The result? President Obama is one of the most politically besieged presidents in modern times. The US economy is in emergency straits: he is battling to preserve even truncated health care reforms and faltering worker’s rights to decent wages against a torrent of unprincipled Republican lies and manipulation. He will lose all those battles if the Zionist lobby undertakes to undermine him. In any case, a US president is not as powerful as people think. The seeming latitude of Bush the Younger to radically alter US foreign policy—the neoconservative hijacking of US foreign policy to attack Iraq—was born along by the pro-Zionist tide created by the three factors above. Any effort by Obama to swim the other way runs smack against that tide. And all presidents must have their party establishment behind them. If Obama loses the Democratic party elite, he will fail on every agenda he now has on his desk, and he will lose that elite if he takes on Israel’s settlements or any other Israeli crimes. If he attempted a full-scale change of policy on Israel, Obama’s frail political boat would sink directly into the drink – and take his domestic agenda with it. Hence the Israel’s stranglehold on US foreign policy is translating into a fatal vulnerability by the White House regarding both foreign and domestic policy. Hence Obama spent 50 desperate minutes pleading with Abbas not to make him veto the UN Security Council resolution on settlements. US domestic policy is being held hostage to Israel’s foreign policy.

So what does this mean for people scandalised by US policy in the Middle East? First, don’t expect foreign policy of the US hegemon to stop being concerned for stability (economic and security) and Israel. The concern for “stability” will never change—hegemons don’t change their spots—and the ruinous fixation on Israel won’t change until some catastrophe alters the US domestic electoral environment regarding Israel, which will be triggered by events outside the US if it happens at all. Second, don’t expect Obama to wave a magic wand and transform US foreign policy by himself. Every speech he makes—sincerely, I believe—about democracy in the Middle East is instantly undercut or contradicted by the foreign-policy establishment of Clintonian Democrats on which he depends for everything and he has very limited options to transform that establishment. Finally, recognize that namby-pamby public statements by the White House are not the full substance of US involvement in Middle East dramas. The White House has actually contributed quietly but powerfully to the relatively peaceful transition in Egypt by using all its backroom contacts—especially personal contacts between US and Egyptian military officers—to help preclude the open military repression that we now know Mubarak ordered unleashed and Egyptian generals were debating. The US is doing the same, hastily if late, in Bahrain. This isn’t close to what people want from the US but it has certainly reduced the death count. (Consider what is happening in Libya, where comparable hegemonic influence is missing.)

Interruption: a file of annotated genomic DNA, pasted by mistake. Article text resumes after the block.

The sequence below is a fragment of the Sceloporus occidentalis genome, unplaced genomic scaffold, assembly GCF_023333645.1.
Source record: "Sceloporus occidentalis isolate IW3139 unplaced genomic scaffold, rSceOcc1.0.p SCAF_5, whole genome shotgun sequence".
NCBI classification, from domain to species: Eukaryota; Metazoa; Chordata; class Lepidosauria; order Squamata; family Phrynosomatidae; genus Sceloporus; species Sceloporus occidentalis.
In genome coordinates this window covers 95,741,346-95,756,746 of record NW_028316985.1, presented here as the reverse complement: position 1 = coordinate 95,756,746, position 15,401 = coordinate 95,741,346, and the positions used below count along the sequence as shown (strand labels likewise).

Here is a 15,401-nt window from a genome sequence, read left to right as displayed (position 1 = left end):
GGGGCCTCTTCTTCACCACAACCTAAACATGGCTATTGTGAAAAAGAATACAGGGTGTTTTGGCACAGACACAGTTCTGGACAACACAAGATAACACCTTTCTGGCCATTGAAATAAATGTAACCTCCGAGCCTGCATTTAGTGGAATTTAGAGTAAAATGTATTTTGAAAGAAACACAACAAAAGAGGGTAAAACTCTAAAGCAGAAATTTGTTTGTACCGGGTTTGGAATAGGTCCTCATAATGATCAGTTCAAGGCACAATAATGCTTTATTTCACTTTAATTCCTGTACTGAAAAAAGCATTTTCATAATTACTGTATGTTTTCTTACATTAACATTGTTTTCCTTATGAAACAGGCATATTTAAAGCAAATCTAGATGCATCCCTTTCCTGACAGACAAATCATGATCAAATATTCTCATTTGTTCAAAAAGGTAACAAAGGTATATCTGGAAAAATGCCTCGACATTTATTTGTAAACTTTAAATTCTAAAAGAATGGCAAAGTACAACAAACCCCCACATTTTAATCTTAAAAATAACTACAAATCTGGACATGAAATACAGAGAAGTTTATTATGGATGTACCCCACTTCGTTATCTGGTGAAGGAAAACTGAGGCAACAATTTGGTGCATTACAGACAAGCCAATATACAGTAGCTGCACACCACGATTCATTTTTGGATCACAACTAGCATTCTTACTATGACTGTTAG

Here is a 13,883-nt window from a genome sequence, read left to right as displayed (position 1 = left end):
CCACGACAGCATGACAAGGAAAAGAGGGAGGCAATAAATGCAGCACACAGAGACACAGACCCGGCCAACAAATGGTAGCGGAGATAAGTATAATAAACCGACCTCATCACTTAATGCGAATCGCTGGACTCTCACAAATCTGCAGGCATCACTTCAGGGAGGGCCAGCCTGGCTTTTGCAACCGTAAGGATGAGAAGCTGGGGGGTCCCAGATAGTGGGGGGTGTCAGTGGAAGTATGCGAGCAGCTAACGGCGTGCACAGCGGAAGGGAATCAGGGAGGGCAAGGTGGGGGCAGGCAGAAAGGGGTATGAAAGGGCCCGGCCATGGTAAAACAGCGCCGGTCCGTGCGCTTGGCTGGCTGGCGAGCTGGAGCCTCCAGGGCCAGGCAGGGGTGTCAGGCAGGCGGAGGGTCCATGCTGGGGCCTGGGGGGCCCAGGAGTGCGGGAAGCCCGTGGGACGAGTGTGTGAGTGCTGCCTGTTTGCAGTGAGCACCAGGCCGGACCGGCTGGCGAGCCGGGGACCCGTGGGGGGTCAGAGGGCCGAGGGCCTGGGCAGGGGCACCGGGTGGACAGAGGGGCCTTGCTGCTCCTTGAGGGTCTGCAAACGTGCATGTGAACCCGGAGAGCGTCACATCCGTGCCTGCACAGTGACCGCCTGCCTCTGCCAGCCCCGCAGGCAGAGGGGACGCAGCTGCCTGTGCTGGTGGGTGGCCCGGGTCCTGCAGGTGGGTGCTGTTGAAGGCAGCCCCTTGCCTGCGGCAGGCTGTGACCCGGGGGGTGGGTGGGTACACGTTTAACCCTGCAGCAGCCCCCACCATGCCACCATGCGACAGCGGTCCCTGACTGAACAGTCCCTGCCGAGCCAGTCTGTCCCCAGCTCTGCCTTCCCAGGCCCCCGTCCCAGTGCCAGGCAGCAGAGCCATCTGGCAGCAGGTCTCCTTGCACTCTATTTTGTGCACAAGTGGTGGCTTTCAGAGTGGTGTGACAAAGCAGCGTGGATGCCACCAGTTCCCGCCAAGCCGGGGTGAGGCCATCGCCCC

Rather than look to the hegemon to abandon and undercut its former dictator clients, we must look to the lesson of recent events. If there is any single glaring lesson from the present tectonic shift in Middle East politics, it is that the peoples of the region have immense power to transform the situation themselves. As a hegemon, the US is in fact neutral about human rights abuses; Obama and others may personally care about human rights, but as a state actor on the world stage the US is, again, concerned only about stability favourable to its trade and security. When the people themselves make repressive regimes unstable, then the US will back whatever measures restore that stability. Where democracy promises to make countries more stable, the US will support it. People in the streets, in other words, will reshape US foreign policy through their power in the streets and not by futile appeals to the hegemon’s (nonexistent) better nature.

The exception, of course, is US policy regarding Israel, where US policy is entirely destructive to stability. And this brings us at last to the lesson for Palestine—and this lesson is glaring: stop expecting the US to “do something” to change the status quo in Israel-Palestine. Corrupted by the Zionist lobby, US policy about the Palestinians and Israel will change only after the Palestinians transform their movement to demand full democracy and so compel the same overwhelming global sympathy that Egypt, Bahrain, Libya and other Arab countries are now reaping. When they do this, Zionism will stagger and fall under the weight of its own lies. For the main Zionist lie is that stability can be achieved through racist partition of the country (on its own terms). In fact, stability depends on justice, and justice and racism are contradictions in terms. As in Egypt, Bahrain, Libya, Morocco, Algeria, Yemen, South Africa and everywhere else, only one road leads to real freedom in Palestine: absolute rejection of ethnic/sectarian supremacy in any form, full democracy, unity, and equal rights for all. May the Palestinians seize that banner and shout it out on al-Jazeera and Twitter and Facebook like other peoples in the region. May they take to the streets in their millions, insisting on full rights in their own country, send several hundred thousand people over the hideous Wall with signs saying “We are coming home!” and restore justice to the land. I hope they do this soon, for their own sakes, and not wait for any party or “authority” to lead the way. But I must admit to praying they do it soon also for the sake of US politics, foreign and domestic. For, through a strange twist of fate, US foreign and domestic policy has become intertwined in ways that make the future health of my home country just as dependent on the vision and determination of the Palestinian people on their own liberation.

Virginia Tilley is a professor of political science living in Cape Town, South Africa. She can be reached at vtilley@mweb.co.za.